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PHPLinq As Cool As Real LINQ?

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PHPLinq As Cool As Real LINQ?

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I read about the PHP Implementation of LINQ called PHPLinq. Frankly, I was sceptical about it. Finally, I gave it a try. I still remain sceptical... Let me explain why. Take a look at this fairly simple example, where we extract all the numbers greater than 5:

<?php

set_include_path(get_include_path() . PATH_SEPARATOR . '../PhpLinq/Classes/');
require_once('PHPLinq/LinqToObjects.php');

$numbers = array(1, 2, 3, 4, 5, 6, 7, 8, 9, 10);

$result = from('$number')->in($numbers)
->where('$number => $number > 5')
->select('$number');

print_r($result);

?>

If you familiar with LINQ, then you may say: "Wow, that’s cool! Just like in .NET". Yes, the syntax is quite familiar. But if you look closer, you will notice that the query expressions are encloced in single quotes, i.e. they are just string. That makes a significant difference between PHPLinq and real LINQ. Do you remember what LINQ stands for? It stands for Language Intergrated Query. Unfortunately, PHPLinq isn’t a language integrated query, since it’s not supported by the language natively and we have to use strings for writting queries.

When we write real LINQ queries in Visual Studio we’ve got syntax highlighting, we’ve got IntelliSence and that is more important we can track errors at the compilation stage. PHPLinq lacks all these things. Ok, PHP is an interpreted language, so there’s no compilation stage; however there are smart IDEs that track errors while we’re writing code.

I want to illistrate this, let’s make a deliberate error, we’ll change $number to $number1 in the from clause. If you run the script you’ll get a notice, in case notices are enabled and nothing more.But if you are writing this in C#, it won’t even get compiled.

In the real world LINQ is used mostly as a SQL replace, we don’t have to write the queries in strings anymore and catch the exceptions when running an application. But unfortunately we cannot do the same with PHPLinq, it still forces us to put the queries into strings.

Well, I think I was sceptical enough about it, but still PHPLinq has some cool features, just check this example taken from the PHPLinq official web site:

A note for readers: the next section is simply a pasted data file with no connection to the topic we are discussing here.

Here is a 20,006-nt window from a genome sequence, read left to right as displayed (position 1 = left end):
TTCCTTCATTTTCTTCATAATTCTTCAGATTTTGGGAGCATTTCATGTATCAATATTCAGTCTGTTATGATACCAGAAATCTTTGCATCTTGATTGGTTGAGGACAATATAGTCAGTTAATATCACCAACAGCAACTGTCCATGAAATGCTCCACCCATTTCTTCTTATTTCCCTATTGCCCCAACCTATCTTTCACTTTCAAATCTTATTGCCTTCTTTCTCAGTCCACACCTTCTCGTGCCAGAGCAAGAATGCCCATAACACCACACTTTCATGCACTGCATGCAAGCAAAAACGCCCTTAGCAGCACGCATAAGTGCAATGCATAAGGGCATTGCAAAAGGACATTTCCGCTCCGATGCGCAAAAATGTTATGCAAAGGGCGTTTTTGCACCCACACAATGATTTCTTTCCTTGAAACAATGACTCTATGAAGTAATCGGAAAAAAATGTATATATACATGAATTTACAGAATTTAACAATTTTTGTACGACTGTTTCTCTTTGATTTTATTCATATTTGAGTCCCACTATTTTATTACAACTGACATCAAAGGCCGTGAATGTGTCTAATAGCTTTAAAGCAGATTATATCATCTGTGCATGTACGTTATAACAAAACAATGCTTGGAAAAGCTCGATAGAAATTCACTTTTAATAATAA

<?php
/**
* PHPLinq
*
* Copyright (c) 2008 PHPLinq
*
* This library is free software; you can redistribute it and/or
* modify it under the terms of the GNU Lesser General Public
* License as published by the Free Software Foundation; either
* version 2.1 of the License, or (at your option) any later version.
*
* This library is distributed in the hope that it will be useful,
* but WITHOUT ANY WARRANTY; without even the implied warranty of
* MERCHANTABILITY or FITNESS FOR A PARTICULAR PURPOSE. See the GNU
* Lesser General Public License for more details.
*
* You should have received a copy of the GNU Lesser General Public
* License along with this library; if not, write to the Free Software
* Foundation, Inc., 51 Franklin Street, Fifth Floor, Boston, MA 02110-1301 USA
*
* @category PHPLinq
* @package PHPLinq
* @copyright Copyright (c) 2008 PHPLinq (http://www.codeplex.com/PHPLinq)
* @license http://www.gnu.org/licenses/lgpl.txt LGPL
* @version 0.3.0, 2008-06-23
*/

/** Error reporting */
error_reporting(E_ALL);

/** Include path **/
set_include_path(get_include_path() . PATH_SEPARATOR . '../Classes/');

/** PHPLinq_LinqToObjects */
include 'PHPLinq/LinqToObjects.php';

// Custom class
class Employee {
public $Name;
public $Email;

public function __construct($name, $email) {
$this->Name = $name;
$this->Email = $email;
}
}

// Create data source
$rssFeed = simplexml_load_string(file_get_contents('http://blog.maartenballiauw.be/syndication.axd'));
$result = from('$item')->in($rssFeed->xpath('//channel/item'))
->orderByDescending('$item => strtotime((string)$item->pubDate)')
->take(2)
->select('new {
"PostTitle" => (string)$item->title,
"PostAuthor" => (string)$item->author,
"MetaData" => new {
"Url" => (string)$item->link,
"Guid" => (string)$item->guid,
"PostDate" => strtotime((string)$item->pubDate)
}
}');

print_r($result);

What do you think?

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Published at DZone with permission of Mike Borozdin. See the original article here.

Opinions expressed by DZone contributors are their own.

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